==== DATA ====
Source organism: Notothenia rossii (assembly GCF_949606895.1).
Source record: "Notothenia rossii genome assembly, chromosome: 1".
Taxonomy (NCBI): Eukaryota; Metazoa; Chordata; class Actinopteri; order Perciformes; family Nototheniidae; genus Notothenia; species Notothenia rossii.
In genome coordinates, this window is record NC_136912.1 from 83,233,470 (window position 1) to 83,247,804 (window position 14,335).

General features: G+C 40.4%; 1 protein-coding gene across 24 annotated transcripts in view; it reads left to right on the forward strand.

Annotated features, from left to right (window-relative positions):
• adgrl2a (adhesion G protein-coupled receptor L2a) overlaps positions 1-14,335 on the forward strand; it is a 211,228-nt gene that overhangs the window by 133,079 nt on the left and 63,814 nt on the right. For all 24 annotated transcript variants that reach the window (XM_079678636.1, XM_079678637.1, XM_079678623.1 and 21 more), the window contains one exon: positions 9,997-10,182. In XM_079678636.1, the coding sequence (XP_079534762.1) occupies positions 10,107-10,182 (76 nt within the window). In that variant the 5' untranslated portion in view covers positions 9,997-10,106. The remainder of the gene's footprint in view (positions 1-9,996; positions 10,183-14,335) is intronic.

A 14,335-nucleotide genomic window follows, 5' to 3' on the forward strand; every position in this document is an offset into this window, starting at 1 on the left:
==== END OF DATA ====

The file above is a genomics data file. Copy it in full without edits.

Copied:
Source organism: Notothenia rossii (assembly GCF_949606895.1).
Source record: "Notothenia rossii genome assembly, chromosome: 1".
Taxonomy (NCBI): Eukaryota; Metazoa; Chordata; class Actinopteri; order Perciformes; family Nototheniidae; genus Notothenia; species Notothenia rossii.
In genome coordinates, this window is record NC_136912.1 from 83,233,470 (window position 1) to 83,247,804 (window position 14,335).

General features: G+C 40.4%; 1 protein-coding gene across 24 annotated transcripts in view; it reads left to right on the forward strand.

Annotated features, from left to right (window-relative positions):
• adgrl2a (adhesion G protein-coupled receptor L2a) overlaps positions 1-14,335 on the forward strand; it is a 211,228-nt gene that overhangs the window by 133,079 nt on the left and 63,814 nt on the right. For all 24 annotated transcript variants that reach the window (XM_079678636.1, XM_079678637.1, XM_079678623.1 and 21 more), the window contains one exon: positions 9,997-10,182. In XM_079678636.1, the coding sequence (XP_079534762.1) occupies positions 10,107-10,182 (76 nt within the window). In that variant the 5' untranslated portion in view covers positions 9,997-10,106. The remainder of the gene's footprint in view (positions 1-9,996; positions 10,183-14,335) is intronic.

A 14,335-nucleotide genomic window follows, 5' to 3' on the forward strand; every position in this document is an offset into this window, starting at 1 on the left: